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Q. How can you use the money?

A. The money from a Reverse Mortgage can be used for any purpose, from making ends meet to living your retirement dreams. The top reasons for funds used given typically by borrowers are:

Paying off debts like mortgages and credit cards
Home repairs and remodeling
Living expenses
Travel
Health care or long-term care
Easing the financial burden on their children
Education
Hobbies

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Q. Can you lose your home?

A. Absolutely not! As long as you remain the homeowner you can stay in the home for as long you desire. In effect, you are being paid to live at home. The program is regulated and insured by the Federal Housing Administration. By law, you can't be forced to sell or move and no payments are due on the reverse mortgage until you no longer live in the home.

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Q. How is the Reverse Mortgage paid back?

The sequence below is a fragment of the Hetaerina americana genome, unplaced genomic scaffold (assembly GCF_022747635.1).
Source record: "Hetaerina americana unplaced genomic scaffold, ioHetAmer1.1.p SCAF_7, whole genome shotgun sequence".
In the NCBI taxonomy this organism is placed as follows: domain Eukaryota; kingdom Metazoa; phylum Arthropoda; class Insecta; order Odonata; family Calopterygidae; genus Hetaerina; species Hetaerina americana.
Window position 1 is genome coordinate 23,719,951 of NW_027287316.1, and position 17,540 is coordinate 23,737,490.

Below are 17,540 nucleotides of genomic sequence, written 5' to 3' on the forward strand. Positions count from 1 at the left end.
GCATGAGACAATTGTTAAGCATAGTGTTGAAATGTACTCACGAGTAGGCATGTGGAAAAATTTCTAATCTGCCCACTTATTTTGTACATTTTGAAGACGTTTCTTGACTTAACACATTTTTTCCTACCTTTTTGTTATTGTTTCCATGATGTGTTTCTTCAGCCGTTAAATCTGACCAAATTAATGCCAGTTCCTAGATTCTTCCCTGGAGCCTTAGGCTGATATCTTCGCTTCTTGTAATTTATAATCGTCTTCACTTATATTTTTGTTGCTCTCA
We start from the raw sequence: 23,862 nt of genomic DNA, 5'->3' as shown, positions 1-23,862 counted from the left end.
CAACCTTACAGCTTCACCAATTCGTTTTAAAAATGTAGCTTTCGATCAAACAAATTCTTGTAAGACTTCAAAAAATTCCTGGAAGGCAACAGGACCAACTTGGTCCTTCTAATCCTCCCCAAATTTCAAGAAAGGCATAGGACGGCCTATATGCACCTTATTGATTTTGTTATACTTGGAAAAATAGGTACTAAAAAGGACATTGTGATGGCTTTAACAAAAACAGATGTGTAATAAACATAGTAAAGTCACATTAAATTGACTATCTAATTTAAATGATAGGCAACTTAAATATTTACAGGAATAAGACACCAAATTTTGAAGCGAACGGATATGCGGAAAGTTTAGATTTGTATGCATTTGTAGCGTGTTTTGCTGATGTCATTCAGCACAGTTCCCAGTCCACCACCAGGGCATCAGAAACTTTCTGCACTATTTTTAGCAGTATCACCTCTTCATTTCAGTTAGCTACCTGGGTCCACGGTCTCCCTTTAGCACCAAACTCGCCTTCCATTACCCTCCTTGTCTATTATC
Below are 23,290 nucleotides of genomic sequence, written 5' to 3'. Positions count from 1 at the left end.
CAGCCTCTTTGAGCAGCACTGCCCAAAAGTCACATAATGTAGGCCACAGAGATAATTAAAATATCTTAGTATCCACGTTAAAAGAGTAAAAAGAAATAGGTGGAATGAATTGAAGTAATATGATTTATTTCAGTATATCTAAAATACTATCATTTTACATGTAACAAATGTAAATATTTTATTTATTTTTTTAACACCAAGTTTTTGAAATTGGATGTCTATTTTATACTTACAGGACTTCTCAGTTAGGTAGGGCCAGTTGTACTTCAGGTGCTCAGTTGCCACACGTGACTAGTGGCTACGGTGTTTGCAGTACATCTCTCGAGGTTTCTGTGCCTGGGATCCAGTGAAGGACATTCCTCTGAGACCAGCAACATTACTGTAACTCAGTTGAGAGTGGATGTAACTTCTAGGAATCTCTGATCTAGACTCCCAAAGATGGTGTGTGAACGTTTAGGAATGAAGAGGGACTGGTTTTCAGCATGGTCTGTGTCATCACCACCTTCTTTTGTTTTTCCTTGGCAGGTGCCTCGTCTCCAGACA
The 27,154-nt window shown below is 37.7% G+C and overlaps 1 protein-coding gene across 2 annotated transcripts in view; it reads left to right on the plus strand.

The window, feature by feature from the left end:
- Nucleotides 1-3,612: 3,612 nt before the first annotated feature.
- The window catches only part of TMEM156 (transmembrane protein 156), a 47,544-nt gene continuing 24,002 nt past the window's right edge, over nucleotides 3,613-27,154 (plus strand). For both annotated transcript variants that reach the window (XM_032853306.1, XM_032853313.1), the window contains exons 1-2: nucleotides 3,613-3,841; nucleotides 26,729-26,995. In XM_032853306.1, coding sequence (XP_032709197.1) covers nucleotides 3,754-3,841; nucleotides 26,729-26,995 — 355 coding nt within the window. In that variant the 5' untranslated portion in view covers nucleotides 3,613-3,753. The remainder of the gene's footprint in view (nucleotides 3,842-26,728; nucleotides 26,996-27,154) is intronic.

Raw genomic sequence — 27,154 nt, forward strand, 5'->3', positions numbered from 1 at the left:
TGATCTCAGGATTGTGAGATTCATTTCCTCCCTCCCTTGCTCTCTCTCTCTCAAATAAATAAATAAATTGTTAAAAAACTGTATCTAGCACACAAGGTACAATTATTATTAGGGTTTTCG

A. This isn't a home equity loan. The loan is paid back when you move out of your home, sell your home, or if all the people on title have passed away.

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Q. What if we want to leave the home to our kids?

A. You can still leave your home to your children or to anyone you choose. Your heirs can pay off the loan in any number of ways, including:

Selling the house
Refinancing the debt or
Using other funds to pay off the Reverse Mortgage

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Q. How much cash can we receive?

A. The amount depends on your age and the value of the home. We will provide you with actual numbers for your initial payment, future payment and/or line of credit.

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Q. What do the experts say about this program?

A. Many financial counselors, senior advocates and published reports suggest that a Reverse Mortgage can be a smart way to secure a financial future during retirement.